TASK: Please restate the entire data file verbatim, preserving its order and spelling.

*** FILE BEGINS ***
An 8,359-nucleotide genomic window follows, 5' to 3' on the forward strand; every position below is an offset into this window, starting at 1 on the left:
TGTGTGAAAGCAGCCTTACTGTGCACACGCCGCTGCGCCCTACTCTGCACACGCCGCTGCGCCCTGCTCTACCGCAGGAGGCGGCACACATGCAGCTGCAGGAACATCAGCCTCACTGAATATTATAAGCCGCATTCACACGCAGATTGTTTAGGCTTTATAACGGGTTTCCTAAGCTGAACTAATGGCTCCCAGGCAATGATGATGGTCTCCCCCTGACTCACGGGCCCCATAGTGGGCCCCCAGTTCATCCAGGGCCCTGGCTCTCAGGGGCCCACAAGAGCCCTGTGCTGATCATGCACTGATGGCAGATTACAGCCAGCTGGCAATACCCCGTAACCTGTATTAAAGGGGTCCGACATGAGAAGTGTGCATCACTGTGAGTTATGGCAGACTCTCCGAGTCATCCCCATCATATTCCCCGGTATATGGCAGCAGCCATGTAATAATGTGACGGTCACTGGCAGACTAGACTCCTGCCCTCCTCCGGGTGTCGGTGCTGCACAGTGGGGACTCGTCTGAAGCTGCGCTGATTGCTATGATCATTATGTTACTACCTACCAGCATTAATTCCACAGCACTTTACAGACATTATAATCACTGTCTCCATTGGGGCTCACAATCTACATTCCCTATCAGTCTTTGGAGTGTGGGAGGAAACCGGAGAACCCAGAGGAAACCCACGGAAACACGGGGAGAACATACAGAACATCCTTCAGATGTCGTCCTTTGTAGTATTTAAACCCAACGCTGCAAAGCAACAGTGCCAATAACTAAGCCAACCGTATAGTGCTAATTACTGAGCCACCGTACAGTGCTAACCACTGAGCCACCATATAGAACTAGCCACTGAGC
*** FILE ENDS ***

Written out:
An 8,359-nucleotide genomic window follows, 5' to 3' on the forward strand; every position below is an offset into this window, starting at 1 on the left:
TGTGTGAAAGCAGCCTTACTGTGCACACGCCGCTGCGCCCTACTCTGCACACGCCGCTGCGCCCTGCTCTACCGCAGGAGGCGGCACACATGCAGCTGCAGGAACATCAGCCTCACTGAATATTATAAGCCGCATTCACACGCAGATTGTTTAGGCTTTATAACGGGTTTCCTAAGCTGAACTAATGGCTCCCAGGCAATGATGATGGTCTCCCCCTGACTCACGGGCCCCATAGTGGGCCCCCAGTTCATCCAGGGCCCTGGCTCTCAGGGGCCCACAAGAGCCCTGTGCTGATCATGCACTGATGGCAGATTACAGCCAGCTGGCAATACCCCGTAACCTGTATTAAAGGGGTCCGACATGAGAAGTGTGCATCACTGTGAGTTATGGCAGACTCTCCGAGTCATCCCCATCATATTCCCCGGTATATGGCAGCAGCCATGTAATAATGTGACGGTCACTGGCAGACTAGACTCCTGCCCTCCTCCGGGTGTCGGTGCTGCACAGTGGGGACTCGTCTGAAGCTGCGCTGATTGCTATGATCATTATGTTACTACCTACCAGCATTAATTCCACAGCACTTTACAGACATTATAATCACTGTCTCCATTGGGGCTCACAATCTACATTCCCTATCAGTCTTTGGAGTGTGGGAGGAAACCGGAGAACCCAGAGGAAACCCACGGAAACACGGGGAGAACATACAGAACATCCTTCAGATGTCGTCCTTTGTAGTATTTAAACCCAACGCTGCAAAGCAACAGTGCCAATAACTAAGCCAACCGTATAGTGCTAATTACTGAGCCACCGTACAGTGCTAACCACTGAGCCACCATATAGAACTAGCCACTGAGC